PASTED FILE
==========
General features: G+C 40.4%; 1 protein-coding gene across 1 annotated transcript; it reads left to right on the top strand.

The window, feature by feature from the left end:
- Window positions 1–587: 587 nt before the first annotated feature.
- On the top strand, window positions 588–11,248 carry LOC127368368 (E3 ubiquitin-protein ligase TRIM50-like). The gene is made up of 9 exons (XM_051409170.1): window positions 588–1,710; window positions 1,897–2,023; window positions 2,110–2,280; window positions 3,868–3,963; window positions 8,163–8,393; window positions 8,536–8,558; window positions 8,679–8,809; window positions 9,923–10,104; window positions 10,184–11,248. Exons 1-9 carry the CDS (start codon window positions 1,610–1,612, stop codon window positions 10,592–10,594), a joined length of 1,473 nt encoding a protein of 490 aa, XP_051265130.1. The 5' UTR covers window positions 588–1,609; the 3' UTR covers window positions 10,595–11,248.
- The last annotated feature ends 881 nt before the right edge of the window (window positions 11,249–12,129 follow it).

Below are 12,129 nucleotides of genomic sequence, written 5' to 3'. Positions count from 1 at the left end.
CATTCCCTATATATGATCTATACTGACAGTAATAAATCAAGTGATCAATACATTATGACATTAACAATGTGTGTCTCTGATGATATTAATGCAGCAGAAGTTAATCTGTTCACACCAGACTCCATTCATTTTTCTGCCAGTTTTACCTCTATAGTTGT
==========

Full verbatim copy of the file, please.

General features: G+C 40.4%; 1 protein-coding gene across 1 annotated transcript; it reads left to right on the top strand.

The window, feature by feature from the left end:
- Window positions 1–587: 587 nt before the first annotated feature.
- On the top strand, window positions 588–11,248 carry LOC127368368 (E3 ubiquitin-protein ligase TRIM50-like). The gene is made up of 9 exons (XM_051409170.1): window positions 588–1,710; window positions 1,897–2,023; window positions 2,110–2,280; window positions 3,868–3,963; window positions 8,163–8,393; window positions 8,536–8,558; window positions 8,679–8,809; window positions 9,923–10,104; window positions 10,184–11,248. Exons 1-9 carry the CDS (start codon window positions 1,610–1,612, stop codon window positions 10,592–10,594), a joined length of 1,473 nt encoding a protein of 490 aa, XP_051265130.1. The 5' UTR covers window positions 588–1,609; the 3' UTR covers window positions 10,595–11,248.
- The last annotated feature ends 881 nt before the right edge of the window (window positions 11,249–12,129 follow it).

Below are 12,129 nucleotides of genomic sequence, written 5' to 3'. Positions count from 1 at the left end.
CATTCCCTATATATGATCTATACTGACAGTAATAAATCAAGTGATCAATACATTATGACATTAACAATGTGTGTCTCTGATGATATTAATGCAGCAGAAGTTAATCTGTTCACACCAGACTCCATTCATTTTTCTGCCAGTTTTACCTCTATAGTTGT